Washington State has spent a lot of effort over the past few years enticing people to buy electric cars over old school gas-guzzlers. In addition to a tax incentive from the federal government, the state has exempted sales tax on the purchase of electric vehicles. In other words, it’s a great deal to buy a car that uses less gas.
People buy hybrid or electric cars for one of two reasons: To save money or to appear cool. People that actually want to save the planet ride bikes, not drive coal-powered cars.
To the hipsters, a tax on electric vehicles might not be a huge issue. These people might even feel that paying higher taxes for the privilege of driving a Prius makes them even cooler.
For the rest of us, buying a fuel-efficient vehicle is purely economical.
In our still-shaky economy, a $7,500 tax credit for buying a hybrid or electric car can be pretty enticing, not to mention the ever-rising gasoline prices. With gas costing over $4 a gallon and no relief in sight, more people than ever are willing to buy a car that can go up to 100 miles before needing an eight-hour recharge.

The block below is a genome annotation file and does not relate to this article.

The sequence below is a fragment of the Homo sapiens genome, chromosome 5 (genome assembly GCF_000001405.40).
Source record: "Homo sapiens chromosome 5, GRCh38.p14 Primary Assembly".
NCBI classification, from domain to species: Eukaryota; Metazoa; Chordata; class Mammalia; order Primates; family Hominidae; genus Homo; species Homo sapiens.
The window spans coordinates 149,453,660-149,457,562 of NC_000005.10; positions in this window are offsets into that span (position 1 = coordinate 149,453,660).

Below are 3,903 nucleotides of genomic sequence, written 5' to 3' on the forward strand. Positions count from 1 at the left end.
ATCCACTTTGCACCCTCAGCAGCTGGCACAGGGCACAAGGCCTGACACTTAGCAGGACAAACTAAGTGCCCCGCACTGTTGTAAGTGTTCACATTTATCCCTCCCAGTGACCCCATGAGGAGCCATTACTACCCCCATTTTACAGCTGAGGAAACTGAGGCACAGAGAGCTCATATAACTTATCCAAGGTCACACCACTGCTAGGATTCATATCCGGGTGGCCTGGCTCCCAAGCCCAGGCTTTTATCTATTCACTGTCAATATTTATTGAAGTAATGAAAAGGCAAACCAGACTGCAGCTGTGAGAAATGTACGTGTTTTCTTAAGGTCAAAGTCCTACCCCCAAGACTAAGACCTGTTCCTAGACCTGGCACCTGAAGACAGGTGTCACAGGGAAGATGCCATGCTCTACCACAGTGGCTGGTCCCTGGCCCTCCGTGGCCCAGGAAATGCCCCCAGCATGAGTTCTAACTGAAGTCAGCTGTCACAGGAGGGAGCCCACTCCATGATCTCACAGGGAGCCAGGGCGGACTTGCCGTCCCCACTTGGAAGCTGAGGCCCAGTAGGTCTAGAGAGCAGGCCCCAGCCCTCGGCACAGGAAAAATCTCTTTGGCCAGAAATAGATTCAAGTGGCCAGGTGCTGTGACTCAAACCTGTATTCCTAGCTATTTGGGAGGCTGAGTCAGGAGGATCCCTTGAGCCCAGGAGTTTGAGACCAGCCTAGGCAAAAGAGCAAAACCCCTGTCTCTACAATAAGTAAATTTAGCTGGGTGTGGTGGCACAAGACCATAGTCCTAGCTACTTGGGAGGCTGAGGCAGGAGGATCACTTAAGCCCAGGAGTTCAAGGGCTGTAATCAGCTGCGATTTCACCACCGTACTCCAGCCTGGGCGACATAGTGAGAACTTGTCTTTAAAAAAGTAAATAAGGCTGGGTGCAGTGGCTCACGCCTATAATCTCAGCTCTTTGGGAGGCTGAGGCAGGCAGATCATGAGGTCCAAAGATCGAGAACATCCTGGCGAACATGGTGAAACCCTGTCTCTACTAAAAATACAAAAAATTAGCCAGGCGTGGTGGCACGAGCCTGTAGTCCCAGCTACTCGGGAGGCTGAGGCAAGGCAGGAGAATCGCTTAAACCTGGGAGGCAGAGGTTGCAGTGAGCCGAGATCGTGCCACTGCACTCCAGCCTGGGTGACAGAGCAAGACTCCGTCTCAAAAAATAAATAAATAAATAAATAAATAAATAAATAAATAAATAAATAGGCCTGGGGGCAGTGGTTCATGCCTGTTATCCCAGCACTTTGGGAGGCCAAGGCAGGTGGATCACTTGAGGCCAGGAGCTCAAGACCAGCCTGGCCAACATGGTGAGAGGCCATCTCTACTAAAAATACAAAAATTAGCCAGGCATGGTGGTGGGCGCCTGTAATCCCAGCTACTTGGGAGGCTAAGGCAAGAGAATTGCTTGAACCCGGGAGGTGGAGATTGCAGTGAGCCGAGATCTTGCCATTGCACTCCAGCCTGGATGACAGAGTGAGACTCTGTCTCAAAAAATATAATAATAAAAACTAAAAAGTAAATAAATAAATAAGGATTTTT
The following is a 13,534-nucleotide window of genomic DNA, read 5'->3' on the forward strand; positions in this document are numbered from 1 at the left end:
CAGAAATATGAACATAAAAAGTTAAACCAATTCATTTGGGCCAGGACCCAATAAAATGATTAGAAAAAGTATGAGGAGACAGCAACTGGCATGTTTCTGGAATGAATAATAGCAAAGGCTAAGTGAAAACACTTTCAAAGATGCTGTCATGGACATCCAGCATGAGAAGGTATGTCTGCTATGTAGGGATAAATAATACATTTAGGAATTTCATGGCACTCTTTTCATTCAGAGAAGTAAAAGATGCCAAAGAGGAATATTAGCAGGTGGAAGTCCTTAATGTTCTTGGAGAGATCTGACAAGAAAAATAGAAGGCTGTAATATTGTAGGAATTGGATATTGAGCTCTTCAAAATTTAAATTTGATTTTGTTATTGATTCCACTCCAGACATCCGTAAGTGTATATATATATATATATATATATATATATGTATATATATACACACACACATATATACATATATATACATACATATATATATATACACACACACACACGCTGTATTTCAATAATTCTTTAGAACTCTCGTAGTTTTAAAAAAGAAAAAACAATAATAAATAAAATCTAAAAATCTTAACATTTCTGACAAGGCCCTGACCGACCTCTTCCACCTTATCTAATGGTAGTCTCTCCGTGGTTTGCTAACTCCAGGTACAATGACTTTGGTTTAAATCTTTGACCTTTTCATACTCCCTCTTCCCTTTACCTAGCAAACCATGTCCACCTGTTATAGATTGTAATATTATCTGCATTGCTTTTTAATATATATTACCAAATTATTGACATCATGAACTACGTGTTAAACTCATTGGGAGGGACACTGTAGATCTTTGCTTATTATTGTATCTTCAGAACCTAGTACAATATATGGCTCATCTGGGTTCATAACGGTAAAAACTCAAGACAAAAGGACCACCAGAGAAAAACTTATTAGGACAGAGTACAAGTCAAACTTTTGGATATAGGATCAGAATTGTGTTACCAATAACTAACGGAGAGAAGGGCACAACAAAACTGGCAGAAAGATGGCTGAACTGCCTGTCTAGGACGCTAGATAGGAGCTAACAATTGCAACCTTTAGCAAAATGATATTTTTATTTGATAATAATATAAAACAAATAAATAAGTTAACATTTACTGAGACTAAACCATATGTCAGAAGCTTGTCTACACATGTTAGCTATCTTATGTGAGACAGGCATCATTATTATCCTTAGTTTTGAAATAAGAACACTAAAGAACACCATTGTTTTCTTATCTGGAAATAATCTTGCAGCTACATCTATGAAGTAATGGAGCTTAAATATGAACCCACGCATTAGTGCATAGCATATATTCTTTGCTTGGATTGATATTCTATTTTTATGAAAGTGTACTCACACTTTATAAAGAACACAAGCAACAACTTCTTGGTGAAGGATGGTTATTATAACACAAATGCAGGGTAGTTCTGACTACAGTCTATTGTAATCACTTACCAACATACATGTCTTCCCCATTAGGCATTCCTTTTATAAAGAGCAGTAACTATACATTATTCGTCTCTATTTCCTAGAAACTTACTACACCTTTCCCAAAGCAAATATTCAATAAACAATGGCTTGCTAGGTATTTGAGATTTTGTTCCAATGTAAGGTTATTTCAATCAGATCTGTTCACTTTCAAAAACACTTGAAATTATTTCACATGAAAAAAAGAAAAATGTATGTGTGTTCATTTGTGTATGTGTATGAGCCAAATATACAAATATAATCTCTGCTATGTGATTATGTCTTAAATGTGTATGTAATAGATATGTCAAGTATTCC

Since we’re not allowed to extract very much of our own oil, and tensions in the Middle East are causing prices to rise, it's doubtful that fuel prices are going to come down anytime soon. Which means that people are going to be thrilled to buy fuel-efficient cars.
At least until it’s no longer financially feasible to do so. Washington State is now considering a tax on electric and hybrid cars to deal with their $5 billion deficit. As it turns out, they don’t have enough money to maintain their roadways. They’re not getting enough tax revenue from fuel sales after giving incentives to buy more fuel-efficient cars.
So Washington is doing the sensible thing and introducing a bill to tax electric car owners for owning electric cars.
"Electric vehicles put just as much wear and tear on our roads as gas vehicles," said Democratic state Sen. Mary Margaret Haugen, the bill's lead sponsor. "This simply ensures that they contribute their fair share to the upkeep of our roads."
I thought that one of the main reasons to buy an electric car was to use less oil. After all, won’t polar bears come hug you and stuff? So why should people driving SUVs not have to pay the extra money to maintain the roads? Isn’t that only fair? Aren’t SUV drivers the ones destroying the environment? Why shouldn’t they pay more?
Either our government believes driving electric cars will save the planet, or they don’t. If they don’t, why did they give tax incentives in the first place? If they do, why would they charge responsible Leaf drivers a tax now?
The whole thing reeks of inconsistency.
Image via wssst/Flickr